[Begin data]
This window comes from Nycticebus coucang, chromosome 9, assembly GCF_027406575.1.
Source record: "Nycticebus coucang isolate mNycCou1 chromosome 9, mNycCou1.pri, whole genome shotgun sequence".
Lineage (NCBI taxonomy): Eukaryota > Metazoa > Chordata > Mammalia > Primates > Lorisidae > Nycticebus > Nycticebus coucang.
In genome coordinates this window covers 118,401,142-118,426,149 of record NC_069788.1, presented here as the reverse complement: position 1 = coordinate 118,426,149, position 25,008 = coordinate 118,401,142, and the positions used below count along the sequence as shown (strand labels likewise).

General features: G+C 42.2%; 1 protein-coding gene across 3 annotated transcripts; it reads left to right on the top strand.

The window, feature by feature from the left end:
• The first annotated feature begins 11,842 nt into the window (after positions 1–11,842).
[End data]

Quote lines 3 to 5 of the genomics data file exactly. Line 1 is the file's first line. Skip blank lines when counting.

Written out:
Lineage (NCBI taxonomy): Eukaryota > Metazoa > Chordata > Mammalia > Primates > Lorisidae > Nycticebus > Nycticebus coucang.
In genome coordinates this window covers 118,401,142-118,426,149 of record NC_069788.1, presented here as the reverse complement: position 1 = coordinate 118,426,149, position 25,008 = coordinate 118,401,142, and the positions used below count along the sequence as shown (strand labels likewise).

General features: G+C 42.2%; 1 protein-coding gene across 3 annotated transcripts; it reads left to right on the top strand.